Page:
Local Heroes to be Honoured - Annie Kenney


Oldham Council is set to commemorate two historically significant Springhead heroes.

A heritage sign has been installed in Springhead to commemorate Victoria Cross recipient Sergeant Thomas Steele and famous suffragette Annie Kenney.

Both figures were born in Springhead and made a significant impact across the world – the sign will lay a lasting reminder about their links with Oldham.

Annie Kenney, born in Claytons, Springhead in 1879, was the first ‘working class’ suffragette and a leading figure in the Women’s Social and Political Union (WSPU) for the rights of women.

She started work in a cotton mill in Oldham at the age of 10, and went on to become a leader and organiser of the WSPU, touring England and Wales speaking at rallies on women’s suffrage.

A heritage sign has been attached to the “Welcome to Springhead” road sign on Oldham Road. It is also proposed to do the same on the other two “Welcome to Springhead” road signs.

Councillor Adrian Alexander, Chair of Saddleworth and Lees District Executive, told Saddleworth News: “We wanted to install this sign as a permanent symbol to remember them and where they were born.

“It’s amazing to have two figures from Oldham who were not just an influence to the world, but an inspiration as well.

“I hope everyone who drives or walks past the sign is reminded of the significant history Oldham holds.”

In honour of his outstanding bravery, and to commemorate 100 years since the events, Oldham Council is holding a ceremony at 11am, February 22, at St Anne’s Church, Lydgate.

At the ceremony a commemorative paving stone will be unveiled in honour of Sergeant Steele by Councillor Derek Heffernan, the Mayor of Oldham.

“They came from all walks of life but whatever their background each one showed incredible courage in fighting for our liberty.”



BBC News - Annie Kenney: Statue to mark 'overlooked' suffragette - October 2018

Picturd left - Annie Kenney (left) with Christabel Pankhurst in the famous "Votes for Women" image.

A statue design has been unveiled of the "underestimated" suffragette Annie Kenney, who was arrested after asking Winston Churchill about voting rights.

Along with activist Christabel Pankhurst, she was photographed holding a large "Votes for Women" banner in a now-famous image.

Kenney was the only working class woman to hold a senior position in the Women's Social and Political Union.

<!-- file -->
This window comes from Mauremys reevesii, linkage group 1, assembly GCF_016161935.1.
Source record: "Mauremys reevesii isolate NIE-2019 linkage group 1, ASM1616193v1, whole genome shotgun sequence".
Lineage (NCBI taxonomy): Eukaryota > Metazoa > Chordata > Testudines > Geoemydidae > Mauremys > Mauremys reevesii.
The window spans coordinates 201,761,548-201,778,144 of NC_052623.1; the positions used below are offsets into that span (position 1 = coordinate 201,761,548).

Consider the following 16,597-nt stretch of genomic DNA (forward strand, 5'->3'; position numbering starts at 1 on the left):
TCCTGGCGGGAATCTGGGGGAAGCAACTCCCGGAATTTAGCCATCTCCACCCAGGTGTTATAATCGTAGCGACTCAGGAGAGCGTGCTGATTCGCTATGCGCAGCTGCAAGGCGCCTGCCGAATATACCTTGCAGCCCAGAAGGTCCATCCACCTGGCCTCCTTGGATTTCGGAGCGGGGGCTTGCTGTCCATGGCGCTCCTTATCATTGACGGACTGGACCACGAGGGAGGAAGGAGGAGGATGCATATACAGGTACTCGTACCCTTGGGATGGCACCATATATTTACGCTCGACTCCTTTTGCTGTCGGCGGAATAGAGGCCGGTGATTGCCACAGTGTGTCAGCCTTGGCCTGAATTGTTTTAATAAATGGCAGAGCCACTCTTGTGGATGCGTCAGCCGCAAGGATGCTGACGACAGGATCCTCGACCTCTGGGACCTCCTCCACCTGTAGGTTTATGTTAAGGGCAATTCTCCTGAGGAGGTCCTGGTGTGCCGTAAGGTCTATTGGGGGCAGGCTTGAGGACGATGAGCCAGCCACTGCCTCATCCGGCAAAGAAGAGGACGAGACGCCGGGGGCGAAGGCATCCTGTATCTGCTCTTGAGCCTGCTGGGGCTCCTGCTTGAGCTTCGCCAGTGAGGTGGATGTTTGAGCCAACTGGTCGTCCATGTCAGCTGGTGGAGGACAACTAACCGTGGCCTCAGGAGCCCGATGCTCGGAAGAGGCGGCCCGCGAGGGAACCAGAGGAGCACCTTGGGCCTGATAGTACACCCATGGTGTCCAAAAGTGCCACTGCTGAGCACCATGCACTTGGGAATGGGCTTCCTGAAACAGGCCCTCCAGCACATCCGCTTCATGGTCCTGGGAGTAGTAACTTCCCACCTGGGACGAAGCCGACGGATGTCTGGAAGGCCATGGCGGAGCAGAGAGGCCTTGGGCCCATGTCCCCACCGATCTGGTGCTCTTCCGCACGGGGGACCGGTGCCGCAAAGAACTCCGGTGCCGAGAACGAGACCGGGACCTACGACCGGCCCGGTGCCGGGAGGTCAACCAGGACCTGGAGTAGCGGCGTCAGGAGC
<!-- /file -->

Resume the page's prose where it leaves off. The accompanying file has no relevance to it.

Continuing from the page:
Oldham MP Jim McMahon said she "stepped up to change the world".

Mr McMahon, who represents the Oldham West and Royton constituency in which Kenney was born, said: "Without her and others, we would not have made progress in reforming our democracy."

Designed by sculptor Denise Dutton, the statue depicts Kenney in the Votes for Women sash and ringing a bell.

It will be unveiled on 14 December outside Oldham Town Hall to mark the centenary of the Representation of the People Act 1918, which gave some British women the right to vote.

Born in 1879, Kenney was one of 12 children and worked in a cotton mill from the age of 10.

In 1905, she and Christabel Pankhurst - one of the daughters of suffragette leader Emmeline Pankhurst - interrupted a Manchester rally to ask Winston Churchill, then MP for Oldham, and his Liberal Party colleague Sir Edward Grey if they believed women should have the right to vote.

They were thrown out and jailed, with Pankhurst accused of spitting at a policeman.

It was seen as a pivotal moment in the campaign for the vote, when the suffragettes moved towards more radical, direct protest.

Kenney was imprisoned 13 times and took part in hunger strikes.

However some researchers say her role was "often underestimated", compared with that of better-connected families such as the Pankhursts.

Following Kenney's death in 1953, a plaque was erected in her honour at Lees Brook Mill, where she worked as a child.

About £24,000 has been donated for the new statue, but the Annie Kenney Memorial Fund Committee hopes to raise another £6,000 to cover the total cost.